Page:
LifterLMS Stripe Version 4.4.0

  • Updated Stripe API Version to 2019-03-14
  • Added RTL language support.
  • Fixed issue causing the addition of a new card by a customer with previous purchases via Stripe to cause preexisting cards to be deleted from the customer’s Stripe profile when the “Saved Cards” setting is disabled.
  • Fixed usage of incorrect filter used to modify checkout credit card fields has been correctly named from llms_get_gateway_admin_title to llms_get_gateway_fields.
  • Unminfied (development) assets will now load via the LLMS_ASSETS_SUFFIX constant settings instead of being loaded when WP_DEBUG is enabled.

LifterLMS Version 3.30.0-beta.1

  • Added options to customize the checkout redirect behavior for each access plan
  • Updated LifterLMS Blocks to 1.3.8. Fixes an issue causing some installations to be unable to use certain blocks due to jQuery dependencies being declared improperly.

LifterLMS ConvertKit Version 2.1.0

  • Important: This update raises the LifterLMS Core version requirement to 3.29.0. Please upgrade the LifterLMS core if you haven’t already done so.
  • Added an option to allow LifterLMS native ecommerce purchases to be synced to ConvertKit using the ConvertKit purchases API, enabling automations based on purchases.
  • Added additional options when using LifterLMS with WooCommerce to ensure consenting customers are subscribed via LifterLMS ConvertKit registration and enrollment automations.
  • Added custom field mapping to allow automatic population of ConvertKit custom fields with data from LifterLMS registration, checkout, and enrollment fields.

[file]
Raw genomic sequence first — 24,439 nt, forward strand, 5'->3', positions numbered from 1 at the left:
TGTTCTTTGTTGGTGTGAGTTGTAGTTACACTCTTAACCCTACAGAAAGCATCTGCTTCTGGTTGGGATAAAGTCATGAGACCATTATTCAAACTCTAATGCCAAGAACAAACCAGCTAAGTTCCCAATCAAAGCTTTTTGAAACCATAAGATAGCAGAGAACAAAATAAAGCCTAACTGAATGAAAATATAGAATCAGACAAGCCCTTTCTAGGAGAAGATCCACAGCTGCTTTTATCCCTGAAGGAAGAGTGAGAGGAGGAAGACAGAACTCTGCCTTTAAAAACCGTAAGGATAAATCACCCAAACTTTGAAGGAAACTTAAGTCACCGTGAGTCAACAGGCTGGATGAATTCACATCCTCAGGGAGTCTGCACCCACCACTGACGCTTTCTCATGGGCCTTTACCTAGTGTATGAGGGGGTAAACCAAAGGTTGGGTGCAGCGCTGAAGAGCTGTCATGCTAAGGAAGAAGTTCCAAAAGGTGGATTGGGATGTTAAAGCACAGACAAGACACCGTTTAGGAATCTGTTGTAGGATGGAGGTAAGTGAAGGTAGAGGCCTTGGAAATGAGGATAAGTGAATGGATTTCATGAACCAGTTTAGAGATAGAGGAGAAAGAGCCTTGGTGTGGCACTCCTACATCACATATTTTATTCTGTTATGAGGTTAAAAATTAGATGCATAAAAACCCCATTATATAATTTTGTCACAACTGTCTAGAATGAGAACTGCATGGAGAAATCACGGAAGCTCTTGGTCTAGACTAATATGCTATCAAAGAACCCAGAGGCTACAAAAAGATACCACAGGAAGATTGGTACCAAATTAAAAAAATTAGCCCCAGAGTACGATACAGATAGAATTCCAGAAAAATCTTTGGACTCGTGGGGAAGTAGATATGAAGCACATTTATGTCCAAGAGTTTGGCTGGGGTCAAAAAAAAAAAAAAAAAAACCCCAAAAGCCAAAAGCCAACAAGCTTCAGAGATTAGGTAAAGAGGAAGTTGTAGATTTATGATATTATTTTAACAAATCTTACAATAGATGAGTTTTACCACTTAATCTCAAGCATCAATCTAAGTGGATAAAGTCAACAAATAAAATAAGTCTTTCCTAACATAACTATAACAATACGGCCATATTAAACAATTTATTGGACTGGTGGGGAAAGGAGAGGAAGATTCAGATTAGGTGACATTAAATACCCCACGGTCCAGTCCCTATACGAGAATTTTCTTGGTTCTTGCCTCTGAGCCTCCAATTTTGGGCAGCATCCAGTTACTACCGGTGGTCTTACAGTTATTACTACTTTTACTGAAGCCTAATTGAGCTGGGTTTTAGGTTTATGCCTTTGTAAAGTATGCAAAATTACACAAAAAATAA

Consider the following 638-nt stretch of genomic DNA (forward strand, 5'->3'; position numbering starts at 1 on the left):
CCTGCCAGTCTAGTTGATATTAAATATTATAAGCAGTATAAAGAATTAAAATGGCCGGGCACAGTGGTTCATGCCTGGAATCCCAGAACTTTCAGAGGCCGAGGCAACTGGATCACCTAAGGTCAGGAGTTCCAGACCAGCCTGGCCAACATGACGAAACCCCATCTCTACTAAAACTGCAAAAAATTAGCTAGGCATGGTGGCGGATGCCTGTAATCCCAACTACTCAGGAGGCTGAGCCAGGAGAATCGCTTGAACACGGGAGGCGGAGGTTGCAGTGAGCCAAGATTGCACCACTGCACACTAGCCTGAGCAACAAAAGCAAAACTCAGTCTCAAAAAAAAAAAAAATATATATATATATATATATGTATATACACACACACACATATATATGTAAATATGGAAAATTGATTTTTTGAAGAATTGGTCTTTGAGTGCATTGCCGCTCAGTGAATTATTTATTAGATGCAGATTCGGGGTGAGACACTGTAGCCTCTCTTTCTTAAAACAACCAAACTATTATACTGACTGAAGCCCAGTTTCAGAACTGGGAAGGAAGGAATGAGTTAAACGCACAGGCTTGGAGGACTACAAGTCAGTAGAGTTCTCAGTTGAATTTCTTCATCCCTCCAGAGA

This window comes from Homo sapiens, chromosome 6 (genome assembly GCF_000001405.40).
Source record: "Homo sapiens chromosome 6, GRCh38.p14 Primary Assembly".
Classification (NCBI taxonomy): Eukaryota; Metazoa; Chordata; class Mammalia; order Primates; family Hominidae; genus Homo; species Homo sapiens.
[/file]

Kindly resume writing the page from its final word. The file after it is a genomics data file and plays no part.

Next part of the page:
• “Consent” requirements may now be disabled a single line of code: add_filter( 'llms_ck_enable_consent', '__return_false' ).
  • API errors are now logged to a “convertkit” file isolated from the main LifterLMS log file.
  • Improved data validation for all settings submitted via forms on the admin panel.
  • Reorganized the settings screen for increased visual clarity.
Bug Fixes
  • Fixed a LifterLMS core 3.29.0 compatibility issue preventing consent from being saved properly during new user registration via the checkout/enrollment screen.
  • Resolved an issue allowing the consent and unsubscribe notice message options to show as empty or blank on the integration settings screen.
Deprecated Functions

These functions, methods, and classes have been marked as deprecated and will be removed during our next major update. Custom code should be modified to use replacements as soon as possible.

  • Deprecated LLMSCK(), use LLMS_ConvertKit()->api() instead.
  • Deprecated class LLMS_ConvertKit_Api, use LLMS_CK_API instead.

A (late) Introduction to the LifterLMS Working Group

Saurabh had an idea

He approached the team sometime in the fall. He wanted us to start a LifterLMS Working Group.

In software development working groups are common. The W3C has several dozen groups which regularly gather to discuss and work on various internet specifications. Without these groups and specifications, we would not have many of the tools and utilities we use daily to power our websites.

WordPress itself doesn’t call them working groups, but if you point your browser to you can see another dozen or so teams working on various areas of the WordPress project.

A free and open-source project with a growing community should have it’s own working group, but we don’t.

We’ve always planned features with the interest of the user in the forefront of our minds. We gather feedback and diligently record issues and feature requests. We pivot our focus and goals based on these comments and questions we hear in support conversations and social media posts.

But the issue Saurabh’s idea attempts to resolve is that we did not have an official forum or platform to facilitate the co-creation of LifterLMS. We, the core team, have always remained solely responsible for the actions taken following or as a result of these conversations.